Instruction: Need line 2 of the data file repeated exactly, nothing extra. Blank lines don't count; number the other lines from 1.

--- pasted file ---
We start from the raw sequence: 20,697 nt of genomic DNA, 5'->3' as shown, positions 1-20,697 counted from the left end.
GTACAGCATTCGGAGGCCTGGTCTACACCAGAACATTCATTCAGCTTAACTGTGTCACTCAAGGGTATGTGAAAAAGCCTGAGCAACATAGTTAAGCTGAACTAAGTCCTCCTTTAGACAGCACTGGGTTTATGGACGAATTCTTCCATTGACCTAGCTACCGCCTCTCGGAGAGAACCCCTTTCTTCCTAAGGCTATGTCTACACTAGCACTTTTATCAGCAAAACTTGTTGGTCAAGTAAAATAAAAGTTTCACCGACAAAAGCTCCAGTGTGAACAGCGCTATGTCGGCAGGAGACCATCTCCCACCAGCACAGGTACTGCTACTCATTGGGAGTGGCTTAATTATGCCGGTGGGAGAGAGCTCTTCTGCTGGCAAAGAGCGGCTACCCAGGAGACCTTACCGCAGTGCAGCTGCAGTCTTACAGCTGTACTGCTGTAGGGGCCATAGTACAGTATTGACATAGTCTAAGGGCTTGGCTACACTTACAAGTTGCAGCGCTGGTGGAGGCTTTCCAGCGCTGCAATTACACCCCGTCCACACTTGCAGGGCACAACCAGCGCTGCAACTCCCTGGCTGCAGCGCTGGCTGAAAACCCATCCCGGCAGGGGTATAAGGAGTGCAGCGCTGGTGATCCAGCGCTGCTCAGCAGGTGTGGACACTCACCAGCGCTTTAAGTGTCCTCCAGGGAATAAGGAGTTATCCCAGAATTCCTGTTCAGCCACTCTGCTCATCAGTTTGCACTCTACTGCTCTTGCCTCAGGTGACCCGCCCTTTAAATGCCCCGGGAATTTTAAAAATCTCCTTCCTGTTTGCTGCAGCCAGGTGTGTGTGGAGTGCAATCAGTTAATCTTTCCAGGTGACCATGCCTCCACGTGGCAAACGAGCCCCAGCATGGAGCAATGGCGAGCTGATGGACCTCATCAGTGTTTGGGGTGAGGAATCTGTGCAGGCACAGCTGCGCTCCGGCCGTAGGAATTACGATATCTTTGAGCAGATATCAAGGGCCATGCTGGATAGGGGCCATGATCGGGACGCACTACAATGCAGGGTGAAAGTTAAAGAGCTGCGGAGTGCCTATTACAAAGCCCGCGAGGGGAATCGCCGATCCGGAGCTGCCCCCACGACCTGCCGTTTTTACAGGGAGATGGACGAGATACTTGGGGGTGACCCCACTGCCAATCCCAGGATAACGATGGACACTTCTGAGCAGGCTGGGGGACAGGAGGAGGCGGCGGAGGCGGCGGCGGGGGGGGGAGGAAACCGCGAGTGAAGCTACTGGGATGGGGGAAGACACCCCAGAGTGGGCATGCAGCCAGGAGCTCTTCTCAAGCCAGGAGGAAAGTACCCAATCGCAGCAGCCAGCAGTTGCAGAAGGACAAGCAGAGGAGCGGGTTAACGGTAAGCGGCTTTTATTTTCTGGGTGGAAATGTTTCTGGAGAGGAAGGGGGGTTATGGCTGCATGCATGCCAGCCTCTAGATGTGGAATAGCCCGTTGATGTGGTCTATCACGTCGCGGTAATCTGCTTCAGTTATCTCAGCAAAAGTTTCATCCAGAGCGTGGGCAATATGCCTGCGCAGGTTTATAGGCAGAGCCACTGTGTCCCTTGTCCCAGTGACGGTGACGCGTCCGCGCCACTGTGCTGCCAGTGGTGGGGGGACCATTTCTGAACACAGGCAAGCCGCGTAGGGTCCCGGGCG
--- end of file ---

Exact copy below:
GTACAGCATTCGGAGGCCTGGTCTACACCAGAACATTCATTCAGCTTAACTGTGTCACTCAAGGGTATGTGAAAAAGCCTGAGCAACATAGTTAAGCTGAACTAAGTCCTCCTTTAGACAGCACTGGGTTTATGGACGAATTCTTCCATTGACCTAGCTACCGCCTCTCGGAGAGAACCCCTTTCTTCCTAAGGCTATGTCTACACTAGCACTTTTATCAGCAAAACTTGTTGGTCAAGTAAAATAAAAGTTTCACCGACAAAAGCTCCAGTGTGAACAGCGCTATGTCGGCAGGAGACCATCTCCCACCAGCACAGGTACTGCTACTCATTGGGAGTGGCTTAATTATGCCGGTGGGAGAGAGCTCTTCTGCTGGCAAAGAGCGGCTACCCAGGAGACCTTACCGCAGTGCAGCTGCAGTCTTACAGCTGTACTGCTGTAGGGGCCATAGTACAGTATTGACATAGTCTAAGGGCTTGGCTACACTTACAAGTTGCAGCGCTGGTGGAGGCTTTCCAGCGCTGCAATTACACCCCGTCCACACTTGCAGGGCACAACCAGCGCTGCAACTCCCTGGCTGCAGCGCTGGCTGAAAACCCATCCCGGCAGGGGTATAAGGAGTGCAGCGCTGGTGATCCAGCGCTGCTCAGCAGGTGTGGACACTCACCAGCGCTTTAAGTGTCCTCCAGGGAATAAGGAGTTATCCCAGAATTCCTGTTCAGCCACTCTGCTCATCAGTTTGCACTCTACTGCTCTTGCCTCAGGTGACCCGCCCTTTAAATGCCCCGGGAATTTTAAAAATCTCCTTCCTGTTTGCTGCAGCCAGGTGTGTGTGGAGTGCAATCAGTTAATCTTTCCAGGTGACCATGCCTCCACGTGGCAAACGAGCCCCAGCATGGAGCAATGGCGAGCTGATGGACCTCATCAGTGTTTGGGGTGAGGAATCTGTGCAGGCACAGCTGCGCTCCGGCCGTAGGAATTACGATATCTTTGAGCAGATATCAAGGGCCATGCTGGATAGGGGCCATGATCGGGACGCACTACAATGCAGGGTGAAAGTTAAAGAGCTGCGGAGTGCCTATTACAAAGCCCGCGAGGGGAATCGCCGATCCGGAGCTGCCCCCACGACCTGCCGTTTTTACAGGGAGATGGACGAGATACTTGGGGGTGACCCCACTGCCAATCCCAGGATAACGATGGACACTTCTGAGCAGGCTGGGGGACAGGAGGAGGCGGCGGAGGCGGCGGCGGGGGGGGGAGGAAACCGCGAGTGAAGCTACTGGGATGGGGGAAGACACCCCAGAGTGGGCATGCAGCCAGGAGCTCTTCTCAAGCCAGGAGGAAAGTACCCAATCGCAGCAGCCAGCAGTTGCAGAAGGACAAGCAGAGGAGCGGGTTAACGGTAAGCGGCTTTTATTTTCTGGGTGGAAATGTTTCTGGAGAGGAAGGGGGGTTATGGCTGCATGCATGCCAGCCTCTAGATGTGGAATAGCCCGTTGATGTGGTCTATCACGTCGCGGTAATCTGCTTCAGTTATCTCAGCAAAAGTTTCATCCAGAGCGTGGGCAATATGCCTGCGCAGGTTTATAGGCAGAGCCACTGTGTCCCTTGTCCCAGTGACGGTGACGCGTCCGCGCCACTGTGCTGCCAGTGGTGGGGGGACCATTTCTGAACACAGGCAAGCCGCGTAGGGTCCCGGGCG